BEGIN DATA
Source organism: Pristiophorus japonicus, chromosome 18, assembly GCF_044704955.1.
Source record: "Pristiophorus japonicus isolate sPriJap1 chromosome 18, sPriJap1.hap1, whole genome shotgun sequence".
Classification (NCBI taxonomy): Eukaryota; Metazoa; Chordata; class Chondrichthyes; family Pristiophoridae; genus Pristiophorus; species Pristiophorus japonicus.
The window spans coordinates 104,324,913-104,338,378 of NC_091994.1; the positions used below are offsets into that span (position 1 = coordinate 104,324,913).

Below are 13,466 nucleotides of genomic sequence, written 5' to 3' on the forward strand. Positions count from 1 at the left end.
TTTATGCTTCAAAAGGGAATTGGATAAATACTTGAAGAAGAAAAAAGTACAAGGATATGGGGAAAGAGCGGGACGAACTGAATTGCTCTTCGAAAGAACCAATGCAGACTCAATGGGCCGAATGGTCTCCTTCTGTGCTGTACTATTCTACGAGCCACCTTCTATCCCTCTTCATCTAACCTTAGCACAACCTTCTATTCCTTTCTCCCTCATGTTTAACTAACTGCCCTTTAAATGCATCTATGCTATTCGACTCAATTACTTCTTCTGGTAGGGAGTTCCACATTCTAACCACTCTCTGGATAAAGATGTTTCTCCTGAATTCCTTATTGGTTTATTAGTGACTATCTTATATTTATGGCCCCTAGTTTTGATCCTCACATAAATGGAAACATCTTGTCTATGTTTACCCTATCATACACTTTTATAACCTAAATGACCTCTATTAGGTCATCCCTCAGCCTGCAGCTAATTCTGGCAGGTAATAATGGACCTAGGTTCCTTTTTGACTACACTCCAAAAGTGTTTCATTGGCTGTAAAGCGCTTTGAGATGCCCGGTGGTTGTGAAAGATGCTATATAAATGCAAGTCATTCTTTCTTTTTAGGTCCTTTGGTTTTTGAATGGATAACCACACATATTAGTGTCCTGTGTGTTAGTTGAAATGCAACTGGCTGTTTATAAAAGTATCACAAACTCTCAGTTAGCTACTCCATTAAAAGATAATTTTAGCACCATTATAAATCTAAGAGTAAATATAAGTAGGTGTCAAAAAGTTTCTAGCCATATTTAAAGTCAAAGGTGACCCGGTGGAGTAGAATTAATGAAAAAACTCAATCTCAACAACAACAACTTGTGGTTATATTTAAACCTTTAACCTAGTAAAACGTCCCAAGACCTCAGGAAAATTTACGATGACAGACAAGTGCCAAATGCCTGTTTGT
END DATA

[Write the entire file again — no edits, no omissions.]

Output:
Source organism: Pristiophorus japonicus, chromosome 18, assembly GCF_044704955.1.
Source record: "Pristiophorus japonicus isolate sPriJap1 chromosome 18, sPriJap1.hap1, whole genome shotgun sequence".
Classification (NCBI taxonomy): Eukaryota; Metazoa; Chordata; class Chondrichthyes; family Pristiophoridae; genus Pristiophorus; species Pristiophorus japonicus.
The window spans coordinates 104,324,913-104,338,378 of NC_091994.1; the positions used below are offsets into that span (position 1 = coordinate 104,324,913).

Below are 13,466 nucleotides of genomic sequence, written 5' to 3' on the forward strand. Positions count from 1 at the left end.
TTTATGCTTCAAAAGGGAATTGGATAAATACTTGAAGAAGAAAAAAGTACAAGGATATGGGGAAAGAGCGGGACGAACTGAATTGCTCTTCGAAAGAACCAATGCAGACTCAATGGGCCGAATGGTCTCCTTCTGTGCTGTACTATTCTACGAGCCACCTTCTATCCCTCTTCATCTAACCTTAGCACAACCTTCTATTCCTTTCTCCCTCATGTTTAACTAACTGCCCTTTAAATGCATCTATGCTATTCGACTCAATTACTTCTTCTGGTAGGGAGTTCCACATTCTAACCACTCTCTGGATAAAGATGTTTCTCCTGAATTCCTTATTGGTTTATTAGTGACTATCTTATATTTATGGCCCCTAGTTTTGATCCTCACATAAATGGAAACATCTTGTCTATGTTTACCCTATCATACACTTTTATAACCTAAATGACCTCTATTAGGTCATCCCTCAGCCTGCAGCTAATTCTGGCAGGTAATAATGGACCTAGGTTCCTTTTTGACTACACTCCAAAAGTGTTTCATTGGCTGTAAAGCGCTTTGAGATGCCCGGTGGTTGTGAAAGATGCTATATAAATGCAAGTCATTCTTTCTTTTTAGGTCCTTTGGTTTTTGAATGGATAACCACACATATTAGTGTCCTGTGTGTTAGTTGAAATGCAACTGGCTGTTTATAAAAGTATCACAAACTCTCAGTTAGCTACTCCATTAAAAGATAATTTTAGCACCATTATAAATCTAAGAGTAAATATAAGTAGGTGTCAAAAAGTTTCTAGCCATATTTAAAGTCAAAGGTGACCCGGTGGAGTAGAATTAATGAAAAAACTCAATCTCAACAACAACAACTTGTGGTTATATTTAAACCTTTAACCTAGTAAAACGTCCCAAGACCTCAGGAAAATTTACGATGACAGACAAGTGCCAAATGCCTGTTTGT